In my early teenage years, I had a personal, everyday encounter with what it meant to be a hypocrite. Someone close to me hurt me continually, verbally and emotionally, when I was with her, but then when out with her friends would be all syrupy sweet. It sickened me, and I resolved to be honest and genuine myself. I know it’s always easier to see someone else’s flaws over your own, so I make it a point to work on in myself whatever bothers me about others. I believe it was Gandhi that had the same idea: “Be the change you want to see in the world.”
A couple of mornings ago I grabbed a pear for breakfast and sliced it so I could eat it as I headed out the door to church. I looked through the fruit basket in my kitchen, fumbling through the various pears for one that looked good from the outside. I gently squeezed each one to determine which was the ripest and would therefore be the softest and sweetest. Once I had determined which piece of fruit I wanted, I Continue reading “Pretty Fruit”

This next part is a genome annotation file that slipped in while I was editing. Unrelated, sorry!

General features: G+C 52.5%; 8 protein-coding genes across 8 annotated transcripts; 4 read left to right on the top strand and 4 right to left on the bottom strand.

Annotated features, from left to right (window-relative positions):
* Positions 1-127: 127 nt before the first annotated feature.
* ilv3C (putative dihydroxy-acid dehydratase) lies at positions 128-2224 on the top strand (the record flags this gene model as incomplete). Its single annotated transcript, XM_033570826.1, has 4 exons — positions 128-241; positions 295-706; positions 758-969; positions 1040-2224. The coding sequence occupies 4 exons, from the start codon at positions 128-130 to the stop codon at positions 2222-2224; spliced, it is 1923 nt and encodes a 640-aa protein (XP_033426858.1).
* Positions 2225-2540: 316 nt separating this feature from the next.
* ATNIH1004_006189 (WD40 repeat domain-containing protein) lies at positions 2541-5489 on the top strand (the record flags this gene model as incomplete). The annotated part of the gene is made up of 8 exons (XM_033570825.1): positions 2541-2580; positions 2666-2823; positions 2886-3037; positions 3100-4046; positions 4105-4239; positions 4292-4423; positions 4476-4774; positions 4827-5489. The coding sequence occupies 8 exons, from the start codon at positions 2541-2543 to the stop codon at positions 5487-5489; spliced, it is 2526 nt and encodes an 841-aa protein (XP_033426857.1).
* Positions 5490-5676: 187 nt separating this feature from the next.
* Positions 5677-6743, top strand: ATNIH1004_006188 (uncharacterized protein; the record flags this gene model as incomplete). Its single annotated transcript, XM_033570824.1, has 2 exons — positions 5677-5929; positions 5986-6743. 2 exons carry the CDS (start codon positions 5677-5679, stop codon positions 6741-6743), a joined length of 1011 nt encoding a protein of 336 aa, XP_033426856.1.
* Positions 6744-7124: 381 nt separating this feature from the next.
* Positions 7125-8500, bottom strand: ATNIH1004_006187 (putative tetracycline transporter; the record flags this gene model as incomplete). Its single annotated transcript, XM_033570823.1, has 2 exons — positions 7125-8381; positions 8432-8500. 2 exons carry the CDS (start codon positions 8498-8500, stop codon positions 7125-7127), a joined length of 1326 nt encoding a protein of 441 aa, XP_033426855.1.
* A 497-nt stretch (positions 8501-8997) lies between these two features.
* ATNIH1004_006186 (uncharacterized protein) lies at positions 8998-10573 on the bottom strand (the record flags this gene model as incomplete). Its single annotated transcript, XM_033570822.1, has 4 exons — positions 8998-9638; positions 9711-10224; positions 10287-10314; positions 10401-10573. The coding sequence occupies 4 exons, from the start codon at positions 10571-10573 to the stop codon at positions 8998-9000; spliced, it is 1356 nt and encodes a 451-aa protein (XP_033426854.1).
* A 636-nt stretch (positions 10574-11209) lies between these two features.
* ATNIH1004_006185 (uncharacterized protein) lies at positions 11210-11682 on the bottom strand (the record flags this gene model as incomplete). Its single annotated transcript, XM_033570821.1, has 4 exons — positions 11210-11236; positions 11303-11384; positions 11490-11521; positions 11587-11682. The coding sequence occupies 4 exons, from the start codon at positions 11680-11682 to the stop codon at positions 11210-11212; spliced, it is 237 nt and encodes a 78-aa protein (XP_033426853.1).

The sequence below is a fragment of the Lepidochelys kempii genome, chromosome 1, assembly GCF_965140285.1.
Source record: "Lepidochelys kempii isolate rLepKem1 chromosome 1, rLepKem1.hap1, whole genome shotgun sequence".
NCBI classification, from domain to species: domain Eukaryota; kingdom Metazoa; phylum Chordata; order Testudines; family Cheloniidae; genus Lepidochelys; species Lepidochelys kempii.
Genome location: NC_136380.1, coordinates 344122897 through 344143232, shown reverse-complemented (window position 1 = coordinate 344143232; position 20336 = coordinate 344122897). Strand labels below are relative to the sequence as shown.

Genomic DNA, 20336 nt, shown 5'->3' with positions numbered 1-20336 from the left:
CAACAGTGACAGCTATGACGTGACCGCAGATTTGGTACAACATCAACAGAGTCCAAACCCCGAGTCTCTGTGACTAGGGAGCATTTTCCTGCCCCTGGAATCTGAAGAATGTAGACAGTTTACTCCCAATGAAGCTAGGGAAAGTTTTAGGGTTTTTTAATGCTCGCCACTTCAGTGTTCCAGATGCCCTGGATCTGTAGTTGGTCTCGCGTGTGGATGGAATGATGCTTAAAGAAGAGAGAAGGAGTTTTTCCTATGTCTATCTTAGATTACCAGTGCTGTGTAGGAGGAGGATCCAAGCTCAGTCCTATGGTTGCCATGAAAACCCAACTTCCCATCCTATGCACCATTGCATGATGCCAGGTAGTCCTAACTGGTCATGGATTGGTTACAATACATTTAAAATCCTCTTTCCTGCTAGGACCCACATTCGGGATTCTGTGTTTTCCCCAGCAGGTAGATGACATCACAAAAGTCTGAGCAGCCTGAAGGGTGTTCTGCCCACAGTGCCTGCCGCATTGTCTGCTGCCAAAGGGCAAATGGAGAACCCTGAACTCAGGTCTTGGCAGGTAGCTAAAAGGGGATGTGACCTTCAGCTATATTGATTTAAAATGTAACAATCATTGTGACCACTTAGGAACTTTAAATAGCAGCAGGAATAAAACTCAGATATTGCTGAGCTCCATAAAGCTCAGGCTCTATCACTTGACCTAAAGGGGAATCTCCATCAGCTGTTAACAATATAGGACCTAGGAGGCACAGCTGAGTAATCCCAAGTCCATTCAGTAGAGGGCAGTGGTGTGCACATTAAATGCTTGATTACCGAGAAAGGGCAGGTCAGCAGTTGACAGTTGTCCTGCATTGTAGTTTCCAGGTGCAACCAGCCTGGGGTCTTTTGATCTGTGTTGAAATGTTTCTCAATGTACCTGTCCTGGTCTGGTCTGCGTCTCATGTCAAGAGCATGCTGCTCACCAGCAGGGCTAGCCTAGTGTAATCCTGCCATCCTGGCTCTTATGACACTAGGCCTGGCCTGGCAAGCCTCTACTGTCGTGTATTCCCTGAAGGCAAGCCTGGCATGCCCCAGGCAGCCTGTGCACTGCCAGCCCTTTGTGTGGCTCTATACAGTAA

As the flu season has ravaged its way across the United States, I’ve noticed a pattern. People become “infected” with the flu, and it starts small–maybe a headache or sniffly nose. Gradually it becomes worse, but they continue on with their normal routines until all at once, they are completely taken down by the flu and remain so for around two weeks. Slowly they make their way back into society, but other people catch the germs from them and then the cycle starts all over again.
From this, I noticed a loose parallel to our spiritual lives (except of course it’s a positive thing and not negative like the flu). Continue reading “Infected”